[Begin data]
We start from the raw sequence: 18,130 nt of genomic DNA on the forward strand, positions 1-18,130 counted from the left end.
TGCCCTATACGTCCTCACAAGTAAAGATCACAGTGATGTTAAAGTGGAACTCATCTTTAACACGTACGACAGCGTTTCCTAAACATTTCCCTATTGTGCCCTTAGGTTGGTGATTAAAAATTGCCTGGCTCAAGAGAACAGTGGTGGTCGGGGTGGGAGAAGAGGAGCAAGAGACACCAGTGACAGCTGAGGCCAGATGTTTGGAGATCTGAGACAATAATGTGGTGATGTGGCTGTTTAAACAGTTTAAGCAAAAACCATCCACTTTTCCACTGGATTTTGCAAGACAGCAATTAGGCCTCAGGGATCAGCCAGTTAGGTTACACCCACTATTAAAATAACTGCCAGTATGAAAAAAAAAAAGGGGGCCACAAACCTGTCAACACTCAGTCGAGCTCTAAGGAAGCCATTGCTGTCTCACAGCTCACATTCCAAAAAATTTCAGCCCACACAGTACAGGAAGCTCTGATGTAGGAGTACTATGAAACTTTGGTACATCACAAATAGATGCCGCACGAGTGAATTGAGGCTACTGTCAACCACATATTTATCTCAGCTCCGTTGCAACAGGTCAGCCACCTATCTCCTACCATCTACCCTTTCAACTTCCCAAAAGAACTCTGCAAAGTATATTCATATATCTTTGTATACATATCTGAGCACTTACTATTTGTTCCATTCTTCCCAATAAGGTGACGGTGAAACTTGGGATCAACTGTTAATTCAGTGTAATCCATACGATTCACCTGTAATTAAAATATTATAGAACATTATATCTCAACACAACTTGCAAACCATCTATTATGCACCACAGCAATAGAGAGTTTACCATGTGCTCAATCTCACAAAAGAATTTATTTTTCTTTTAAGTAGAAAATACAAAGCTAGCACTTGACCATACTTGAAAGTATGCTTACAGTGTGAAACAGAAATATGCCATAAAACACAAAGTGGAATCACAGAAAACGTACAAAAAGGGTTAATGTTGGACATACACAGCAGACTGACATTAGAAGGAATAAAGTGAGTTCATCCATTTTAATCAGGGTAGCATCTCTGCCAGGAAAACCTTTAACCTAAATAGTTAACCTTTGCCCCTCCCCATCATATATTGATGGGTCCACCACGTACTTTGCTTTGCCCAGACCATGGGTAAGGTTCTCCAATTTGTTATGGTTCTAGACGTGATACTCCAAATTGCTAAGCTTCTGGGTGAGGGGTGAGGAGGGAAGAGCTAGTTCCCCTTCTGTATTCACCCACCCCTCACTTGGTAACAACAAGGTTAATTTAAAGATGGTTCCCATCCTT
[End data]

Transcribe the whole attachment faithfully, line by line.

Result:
We start from the raw sequence: 18,130 nt of genomic DNA on the forward strand, positions 1-18,130 counted from the left end.
TGCCCTATACGTCCTCACAAGTAAAGATCACAGTGATGTTAAAGTGGAACTCATCTTTAACACGTACGACAGCGTTTCCTAAACATTTCCCTATTGTGCCCTTAGGTTGGTGATTAAAAATTGCCTGGCTCAAGAGAACAGTGGTGGTCGGGGTGGGAGAAGAGGAGCAAGAGACACCAGTGACAGCTGAGGCCAGATGTTTGGAGATCTGAGACAATAATGTGGTGATGTGGCTGTTTAAACAGTTTAAGCAAAAACCATCCACTTTTCCACTGGATTTTGCAAGACAGCAATTAGGCCTCAGGGATCAGCCAGTTAGGTTACACCCACTATTAAAATAACTGCCAGTATGAAAAAAAAAAAGGGGGCCACAAACCTGTCAACACTCAGTCGAGCTCTAAGGAAGCCATTGCTGTCTCACAGCTCACATTCCAAAAAATTTCAGCCCACACAGTACAGGAAGCTCTGATGTAGGAGTACTATGAAACTTTGGTACATCACAAATAGATGCCGCACGAGTGAATTGAGGCTACTGTCAACCACATATTTATCTCAGCTCCGTTGCAACAGGTCAGCCACCTATCTCCTACCATCTACCCTTTCAACTTCCCAAAAGAACTCTGCAAAGTATATTCATATATCTTTGTATACATATCTGAGCACTTACTATTTGTTCCATTCTTCCCAATAAGGTGACGGTGAAACTTGGGATCAACTGTTAATTCAGTGTAATCCATACGATTCACCTGTAATTAAAATATTATAGAACATTATATCTCAACACAACTTGCAAACCATCTATTATGCACCACAGCAATAGAGAGTTTACCATGTGCTCAATCTCACAAAAGAATTTATTTTTCTTTTAAGTAGAAAATACAAAGCTAGCACTTGACCATACTTGAAAGTATGCTTACAGTGTGAAACAGAAATATGCCATAAAACACAAAGTGGAATCACAGAAAACGTACAAAAAGGGTTAATGTTGGACATACACAGCAGACTGACATTAGAAGGAATAAAGTGAGTTCATCCATTTTAATCAGGGTAGCATCTCTGCCAGGAAAACCTTTAACCTAAATAGTTAACCTTTGCCCCTCCCCATCATATATTGATGGGTCCACCACGTACTTTGCTTTGCCCAGACCATGGGTAAGGTTCTCCAATTTGTTATGGTTCTAGACGTGATACTCCAAATTGCTAAGCTTCTGGGTGAGGGGTGAGGAGGGAAGAGCTAGTTCCCCTTCTGTATTCACCCACCCCTCACTTGGTAACAACAAGGTTAATTTAAAGATGGTTCCCATCCTT